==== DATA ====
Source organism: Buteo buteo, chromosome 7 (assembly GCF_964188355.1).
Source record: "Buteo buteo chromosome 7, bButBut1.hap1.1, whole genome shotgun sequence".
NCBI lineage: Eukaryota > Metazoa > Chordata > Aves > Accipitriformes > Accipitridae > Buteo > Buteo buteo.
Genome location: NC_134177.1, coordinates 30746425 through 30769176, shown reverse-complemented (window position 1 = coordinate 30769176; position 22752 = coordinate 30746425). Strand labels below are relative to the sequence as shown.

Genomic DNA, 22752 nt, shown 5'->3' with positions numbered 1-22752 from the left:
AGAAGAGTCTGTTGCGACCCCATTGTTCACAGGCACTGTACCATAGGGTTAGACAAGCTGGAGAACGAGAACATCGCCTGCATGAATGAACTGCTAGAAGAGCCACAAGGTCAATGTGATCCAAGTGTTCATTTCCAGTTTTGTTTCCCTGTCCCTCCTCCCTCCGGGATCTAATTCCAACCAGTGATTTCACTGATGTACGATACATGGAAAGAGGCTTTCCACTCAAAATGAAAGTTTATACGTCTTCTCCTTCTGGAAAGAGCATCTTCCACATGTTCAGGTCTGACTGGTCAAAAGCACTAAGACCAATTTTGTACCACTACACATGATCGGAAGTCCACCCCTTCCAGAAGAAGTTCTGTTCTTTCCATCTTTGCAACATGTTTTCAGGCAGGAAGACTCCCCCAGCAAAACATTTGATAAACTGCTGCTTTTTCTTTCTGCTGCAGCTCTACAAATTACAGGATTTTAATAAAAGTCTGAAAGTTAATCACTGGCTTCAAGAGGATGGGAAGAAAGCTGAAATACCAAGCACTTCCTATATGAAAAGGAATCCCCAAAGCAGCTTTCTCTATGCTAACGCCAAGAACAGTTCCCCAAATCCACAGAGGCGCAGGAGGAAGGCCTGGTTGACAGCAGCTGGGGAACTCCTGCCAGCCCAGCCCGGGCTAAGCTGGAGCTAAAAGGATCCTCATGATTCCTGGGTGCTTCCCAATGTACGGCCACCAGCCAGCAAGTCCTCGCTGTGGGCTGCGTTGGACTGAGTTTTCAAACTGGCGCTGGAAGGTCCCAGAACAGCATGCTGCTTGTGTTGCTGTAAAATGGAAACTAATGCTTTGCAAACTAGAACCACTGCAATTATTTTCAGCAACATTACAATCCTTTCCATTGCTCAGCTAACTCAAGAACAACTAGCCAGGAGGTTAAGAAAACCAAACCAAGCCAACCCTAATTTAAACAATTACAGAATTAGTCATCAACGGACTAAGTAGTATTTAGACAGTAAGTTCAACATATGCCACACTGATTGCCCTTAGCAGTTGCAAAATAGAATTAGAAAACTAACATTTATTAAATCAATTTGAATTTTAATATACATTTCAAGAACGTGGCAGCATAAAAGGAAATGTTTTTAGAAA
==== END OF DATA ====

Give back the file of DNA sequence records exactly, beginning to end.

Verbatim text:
Source organism: Buteo buteo, chromosome 7 (assembly GCF_964188355.1).
Source record: "Buteo buteo chromosome 7, bButBut1.hap1.1, whole genome shotgun sequence".
NCBI lineage: Eukaryota > Metazoa > Chordata > Aves > Accipitriformes > Accipitridae > Buteo > Buteo buteo.
Genome location: NC_134177.1, coordinates 30746425 through 30769176, shown reverse-complemented (window position 1 = coordinate 30769176; position 22752 = coordinate 30746425). Strand labels below are relative to the sequence as shown.

Genomic DNA, 22752 nt, shown 5'->3' with positions numbered 1-22752 from the left:
AGAAGAGTCTGTTGCGACCCCATTGTTCACAGGCACTGTACCATAGGGTTAGACAAGCTGGAGAACGAGAACATCGCCTGCATGAATGAACTGCTAGAAGAGCCACAAGGTCAATGTGATCCAAGTGTTCATTTCCAGTTTTGTTTCCCTGTCCCTCCTCCCTCCGGGATCTAATTCCAACCAGTGATTTCACTGATGTACGATACATGGAAAGAGGCTTTCCACTCAAAATGAAAGTTTATACGTCTTCTCCTTCTGGAAAGAGCATCTTCCACATGTTCAGGTCTGACTGGTCAAAAGCACTAAGACCAATTTTGTACCACTACACATGATCGGAAGTCCACCCCTTCCAGAAGAAGTTCTGTTCTTTCCATCTTTGCAACATGTTTTCAGGCAGGAAGACTCCCCCAGCAAAACATTTGATAAACTGCTGCTTTTTCTTTCTGCTGCAGCTCTACAAATTACAGGATTTTAATAAAAGTCTGAAAGTTAATCACTGGCTTCAAGAGGATGGGAAGAAAGCTGAAATACCAAGCACTTCCTATATGAAAAGGAATCCCCAAAGCAGCTTTCTCTATGCTAACGCCAAGAACAGTTCCCCAAATCCACAGAGGCGCAGGAGGAAGGCCTGGTTGACAGCAGCTGGGGAACTCCTGCCAGCCCAGCCCGGGCTAAGCTGGAGCTAAAAGGATCCTCATGATTCCTGGGTGCTTCCCAATGTACGGCCACCAGCCAGCAAGTCCTCGCTGTGGGCTGCGTTGGACTGAGTTTTCAAACTGGCGCTGGAAGGTCCCAGAACAGCATGCTGCTTGTGTTGCTGTAAAATGGAAACTAATGCTTTGCAAACTAGAACCACTGCAATTATTTTCAGCAACATTACAATCCTTTCCATTGCTCAGCTAACTCAAGAACAACTAGCCAGGAGGTTAAGAAAACCAAACCAAGCCAACCCTAATTTAAACAATTACAGAATTAGTCATCAACGGACTAAGTAGTATTTAGACAGTAAGTTCAACATATGCCACACTGATTGCCCTTAGCAGTTGCAAAATAGAATTAGAAAACTAACATTTATTAAATCAATTTGAATTTTAATATACATTTCAAGAACGTGGCAGCATAAAAGGAAATGTTTTTAGAAA